“The Trump administration’s rule updated the economic reality test, which is used to determine whether a worker is ‘economically dependent’ on an employer — and therefore is an employee subject to federal minimum wage and overtime standards,” says Dan Artaev, managing partner with Artaev at Law PLLC and former assistant attorney general for the Labor Division of the Michigan Attorney General’s Office. The analysis under the rule considered five factors, but two would have had the greatest weight. “Under the Trump rule, we were going to narrowly focus on two things — whether you controlled your own schedule and whether you individually had the ability to have profit or loss,” Dokovna says. This rule died on the vine, though. “Its effective date was in March 2021 and was pushed back to May,” Artaev says. “On May 5, the rule was withdrawn.” In other words, the Obama rule has remained operational. “Under Obama, and now Biden, there’s more of a look at the dependence factor — how dependent the worker is on the person paying for the services — and things like control,” Dokovna says. “They’re looking at things like the permanency of the relationship with the employer, whether you pay for your own tools of your trade, and if the types of services provided are the same as those provided by the company paying you.” For example, you might hire a landscaper and consider him to be an independent contractor. “But if he’s there every day, working a full schedule and not for anyone else, he could be considered an employee,” Dokovna says. “I’ve seen it with maintenance, too.” Artaev agrees: “If you have a full-time person on staff, dictate their hours and their appearance (such as a uniform), and expect them to be on call during certain periods, they’re likely to be an employee. “You can’t have your cake and eat it, too. That means you can’t exert substantial control over a worker, have them work 40 hours per week, and then give them a 1099 form.” Critically, you shouldn’t take false comfort from the terms of your written agreement with a worker. “Sometimes a client feels like they have a contract that says the person is a contractor, so it must be so,” Dokovna says. “But that’s not necessarily a shield from a potential claim for misclassification.” In fact, courts and governmental agencies have repeatedly ruled that the language in a contract is not decisive on the issue of whether an individual is an employee. Of course, every jurisdiction has its own case law and analysis. “But, in general, the nature and degree of control by the employer tends to be the most important,” Artaev says. “Also important is whether the person has other jobs or gigs.” Remember, too, that states can have even more restrictive tests. “A handful of states are more restrictive than the federal test, and, in my opinion, California has the most stringent test,” Dokovna says.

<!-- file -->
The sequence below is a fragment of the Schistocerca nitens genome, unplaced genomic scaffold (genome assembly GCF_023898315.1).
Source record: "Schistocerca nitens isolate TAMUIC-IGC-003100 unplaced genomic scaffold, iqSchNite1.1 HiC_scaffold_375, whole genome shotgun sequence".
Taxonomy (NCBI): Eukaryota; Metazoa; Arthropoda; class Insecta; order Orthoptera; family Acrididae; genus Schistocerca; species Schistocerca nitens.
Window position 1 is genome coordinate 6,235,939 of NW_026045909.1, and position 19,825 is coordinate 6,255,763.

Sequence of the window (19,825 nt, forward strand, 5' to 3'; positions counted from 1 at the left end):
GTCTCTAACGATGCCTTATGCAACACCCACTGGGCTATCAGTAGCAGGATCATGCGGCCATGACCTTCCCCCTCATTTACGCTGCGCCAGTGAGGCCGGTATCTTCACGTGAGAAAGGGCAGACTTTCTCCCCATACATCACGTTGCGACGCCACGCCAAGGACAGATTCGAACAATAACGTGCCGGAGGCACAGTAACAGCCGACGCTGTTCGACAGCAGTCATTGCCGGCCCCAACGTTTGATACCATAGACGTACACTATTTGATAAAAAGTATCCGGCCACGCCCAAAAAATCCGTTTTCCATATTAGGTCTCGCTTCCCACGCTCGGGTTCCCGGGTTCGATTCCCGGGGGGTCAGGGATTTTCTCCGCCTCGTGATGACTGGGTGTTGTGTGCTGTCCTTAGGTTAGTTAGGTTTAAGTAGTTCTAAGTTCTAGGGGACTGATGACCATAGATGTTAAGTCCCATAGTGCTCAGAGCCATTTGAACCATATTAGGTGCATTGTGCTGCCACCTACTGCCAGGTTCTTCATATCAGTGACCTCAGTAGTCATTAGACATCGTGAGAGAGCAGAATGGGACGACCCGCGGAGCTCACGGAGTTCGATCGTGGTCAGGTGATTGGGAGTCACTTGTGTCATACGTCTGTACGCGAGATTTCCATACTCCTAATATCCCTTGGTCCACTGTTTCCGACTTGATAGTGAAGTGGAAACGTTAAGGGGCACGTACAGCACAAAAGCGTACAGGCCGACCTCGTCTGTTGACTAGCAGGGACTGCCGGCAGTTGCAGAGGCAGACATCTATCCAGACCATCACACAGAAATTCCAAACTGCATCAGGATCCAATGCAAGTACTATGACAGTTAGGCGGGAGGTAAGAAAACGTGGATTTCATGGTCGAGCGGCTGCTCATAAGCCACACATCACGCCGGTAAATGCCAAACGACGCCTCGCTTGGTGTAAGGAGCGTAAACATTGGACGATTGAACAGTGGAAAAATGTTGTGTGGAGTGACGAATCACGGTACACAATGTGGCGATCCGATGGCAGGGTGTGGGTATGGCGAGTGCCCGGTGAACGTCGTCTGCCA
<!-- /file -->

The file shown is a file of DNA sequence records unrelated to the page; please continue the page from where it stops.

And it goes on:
Why It Matters
“Government agencies generally analyze each situation in favor of an employment relationship, and independent contractor relationships are disfavored,” Artaev says. And, if you or one of your clients is found to have misclassified an employee as a contractor, an onslaught of repercussions could follow. According to Dokovna, the most significant consequences come on the tax front: “Most likely, you’re going to have an issue with the IRS. You’ll be liable for the withholding taxes you should have paid and your share of payroll taxes. Fines and penalties are possible.” Wage and hour violations could trigger a cascade of financial costs, too. “If you’ve improperly classified someone, they could sue you for wage violations, and they’ll also claim they were denied benefits,” Dokovna says. Artaev warns of other governmental agencies getting involved, as well. “There are also potential adverse actions from the state unemployment insurance agency, workers’ compensation agency, and occupational health and safety agency,” he says.
Proceed with Caution
The line between an employee and an independent contractor can be thin. “If you have any doubt, reach out to an attorney to fix the situation before it becomes a bigger problem,” Dokovna says. “It doesn’t make any sense to continue to ignore it because you’re just increasing the potential liability. “There may be short-term gains from misclassification, but, in the long run, you’re just increasing the potential liability.”